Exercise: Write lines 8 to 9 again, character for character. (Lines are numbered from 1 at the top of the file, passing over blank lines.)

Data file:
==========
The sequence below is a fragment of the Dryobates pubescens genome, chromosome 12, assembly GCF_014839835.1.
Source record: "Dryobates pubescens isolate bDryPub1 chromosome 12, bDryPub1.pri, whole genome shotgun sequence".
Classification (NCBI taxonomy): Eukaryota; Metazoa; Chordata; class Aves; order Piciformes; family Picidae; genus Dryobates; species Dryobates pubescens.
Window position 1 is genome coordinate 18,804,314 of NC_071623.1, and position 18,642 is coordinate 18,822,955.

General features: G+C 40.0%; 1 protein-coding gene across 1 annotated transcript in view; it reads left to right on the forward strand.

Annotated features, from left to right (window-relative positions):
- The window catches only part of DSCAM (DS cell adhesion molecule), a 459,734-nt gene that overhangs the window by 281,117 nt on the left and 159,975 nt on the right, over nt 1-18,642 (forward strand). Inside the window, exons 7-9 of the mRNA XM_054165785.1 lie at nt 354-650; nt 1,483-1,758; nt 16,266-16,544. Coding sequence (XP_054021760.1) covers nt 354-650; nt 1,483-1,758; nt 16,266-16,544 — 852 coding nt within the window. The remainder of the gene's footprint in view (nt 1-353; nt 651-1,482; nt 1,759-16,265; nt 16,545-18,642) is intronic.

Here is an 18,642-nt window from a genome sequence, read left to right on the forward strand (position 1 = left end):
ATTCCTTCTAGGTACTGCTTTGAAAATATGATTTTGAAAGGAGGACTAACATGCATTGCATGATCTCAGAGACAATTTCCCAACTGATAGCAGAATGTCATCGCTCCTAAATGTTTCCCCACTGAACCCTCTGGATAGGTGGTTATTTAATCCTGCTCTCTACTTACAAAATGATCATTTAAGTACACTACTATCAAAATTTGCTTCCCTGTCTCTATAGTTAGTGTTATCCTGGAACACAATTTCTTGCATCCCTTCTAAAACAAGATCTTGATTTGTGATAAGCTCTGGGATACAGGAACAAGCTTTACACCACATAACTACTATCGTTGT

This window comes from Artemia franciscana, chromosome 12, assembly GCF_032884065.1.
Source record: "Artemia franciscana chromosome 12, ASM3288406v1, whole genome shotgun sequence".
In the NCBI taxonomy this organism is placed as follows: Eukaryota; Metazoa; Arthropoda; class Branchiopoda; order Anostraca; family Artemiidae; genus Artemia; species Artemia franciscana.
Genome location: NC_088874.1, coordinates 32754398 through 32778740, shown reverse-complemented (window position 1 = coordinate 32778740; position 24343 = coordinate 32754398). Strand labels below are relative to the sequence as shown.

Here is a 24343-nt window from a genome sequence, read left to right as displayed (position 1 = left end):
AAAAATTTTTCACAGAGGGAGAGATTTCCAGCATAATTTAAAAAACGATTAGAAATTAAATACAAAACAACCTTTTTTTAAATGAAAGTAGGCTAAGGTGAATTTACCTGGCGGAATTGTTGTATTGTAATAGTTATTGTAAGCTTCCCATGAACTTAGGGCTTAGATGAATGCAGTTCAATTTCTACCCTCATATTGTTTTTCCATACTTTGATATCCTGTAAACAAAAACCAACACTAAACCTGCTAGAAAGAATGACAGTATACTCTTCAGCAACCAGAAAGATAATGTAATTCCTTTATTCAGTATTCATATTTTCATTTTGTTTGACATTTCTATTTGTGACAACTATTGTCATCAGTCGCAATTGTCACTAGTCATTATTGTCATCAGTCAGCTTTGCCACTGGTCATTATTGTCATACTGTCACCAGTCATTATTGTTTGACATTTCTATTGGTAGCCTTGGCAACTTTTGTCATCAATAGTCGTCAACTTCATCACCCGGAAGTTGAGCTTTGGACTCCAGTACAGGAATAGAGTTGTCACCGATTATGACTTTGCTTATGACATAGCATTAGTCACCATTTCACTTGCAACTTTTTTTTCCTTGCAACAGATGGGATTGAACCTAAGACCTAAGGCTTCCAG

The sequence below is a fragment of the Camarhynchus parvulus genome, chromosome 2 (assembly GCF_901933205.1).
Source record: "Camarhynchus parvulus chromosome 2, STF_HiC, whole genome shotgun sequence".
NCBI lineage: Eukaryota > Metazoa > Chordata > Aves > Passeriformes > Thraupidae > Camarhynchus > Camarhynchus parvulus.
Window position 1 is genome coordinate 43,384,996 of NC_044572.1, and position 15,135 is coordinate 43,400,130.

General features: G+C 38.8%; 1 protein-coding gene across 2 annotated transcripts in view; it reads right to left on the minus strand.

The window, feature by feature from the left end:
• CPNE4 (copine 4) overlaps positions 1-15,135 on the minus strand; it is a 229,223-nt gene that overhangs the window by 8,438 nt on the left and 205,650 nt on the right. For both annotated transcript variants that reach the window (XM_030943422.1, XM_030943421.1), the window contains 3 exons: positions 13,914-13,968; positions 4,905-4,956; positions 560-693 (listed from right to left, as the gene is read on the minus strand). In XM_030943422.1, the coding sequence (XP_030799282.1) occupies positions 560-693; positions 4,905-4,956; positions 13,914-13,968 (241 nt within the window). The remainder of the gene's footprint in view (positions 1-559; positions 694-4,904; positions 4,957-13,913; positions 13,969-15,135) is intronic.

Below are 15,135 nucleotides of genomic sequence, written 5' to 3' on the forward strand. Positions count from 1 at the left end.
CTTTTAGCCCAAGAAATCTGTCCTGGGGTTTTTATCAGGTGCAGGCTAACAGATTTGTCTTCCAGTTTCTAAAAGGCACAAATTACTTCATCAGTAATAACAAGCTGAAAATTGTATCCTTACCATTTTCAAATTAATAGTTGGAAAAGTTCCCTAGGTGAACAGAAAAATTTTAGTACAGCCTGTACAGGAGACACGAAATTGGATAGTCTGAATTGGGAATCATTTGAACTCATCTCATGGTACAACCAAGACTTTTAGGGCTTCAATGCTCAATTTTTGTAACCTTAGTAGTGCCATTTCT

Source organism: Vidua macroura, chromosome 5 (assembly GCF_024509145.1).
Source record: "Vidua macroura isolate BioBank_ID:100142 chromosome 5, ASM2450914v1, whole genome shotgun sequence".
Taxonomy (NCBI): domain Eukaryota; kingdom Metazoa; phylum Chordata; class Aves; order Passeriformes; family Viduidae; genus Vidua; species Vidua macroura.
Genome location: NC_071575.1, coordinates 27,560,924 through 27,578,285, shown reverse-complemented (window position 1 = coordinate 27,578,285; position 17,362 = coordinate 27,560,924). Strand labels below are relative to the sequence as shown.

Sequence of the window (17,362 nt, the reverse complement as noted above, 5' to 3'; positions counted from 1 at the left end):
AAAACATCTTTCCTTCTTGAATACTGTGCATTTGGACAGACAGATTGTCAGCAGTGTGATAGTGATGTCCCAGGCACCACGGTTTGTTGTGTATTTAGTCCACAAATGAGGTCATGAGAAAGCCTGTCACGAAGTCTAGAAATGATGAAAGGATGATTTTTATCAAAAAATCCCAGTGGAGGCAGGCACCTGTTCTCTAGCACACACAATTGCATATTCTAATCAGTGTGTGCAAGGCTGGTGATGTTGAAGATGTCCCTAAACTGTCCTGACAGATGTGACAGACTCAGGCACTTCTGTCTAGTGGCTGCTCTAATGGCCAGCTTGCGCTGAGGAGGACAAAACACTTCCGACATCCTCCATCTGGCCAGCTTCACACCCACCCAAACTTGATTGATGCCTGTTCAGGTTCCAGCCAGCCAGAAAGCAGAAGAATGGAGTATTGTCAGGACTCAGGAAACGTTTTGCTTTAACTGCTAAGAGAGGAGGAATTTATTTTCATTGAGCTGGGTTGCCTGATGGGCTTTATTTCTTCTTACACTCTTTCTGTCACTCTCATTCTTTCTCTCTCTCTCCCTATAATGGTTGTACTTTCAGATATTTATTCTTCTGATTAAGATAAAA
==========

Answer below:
Here is an 18,642-nt window from a genome sequence, read left to right on the forward strand (position 1 = left end):
ATTCCTTCTAGGTACTGCTTTGAAAATATGATTTTGAAAGGAGGACTAACATGCATTGCATGATCTCAGAGACAATTTCCCAACTGATAGCAGAATGTCATCGCTCCTAAATGTTTCCCCACTGAACCCTCTGGATAGGTGGTTATTTAATCCTGCTCTCTACTTACAAAATGATCATTTAAGTACACTACTATCAAAATTTGCTTCCCTGTCTCTATAGTTAGTGTTATCCTGGAACACAATTTCTTGCATCCCTTCTAAAACAAGATCTTGATTTGTGATAAGCTCTGGGATACAGGAACAAGCTTTACACCACATAACTACTATCGTTGT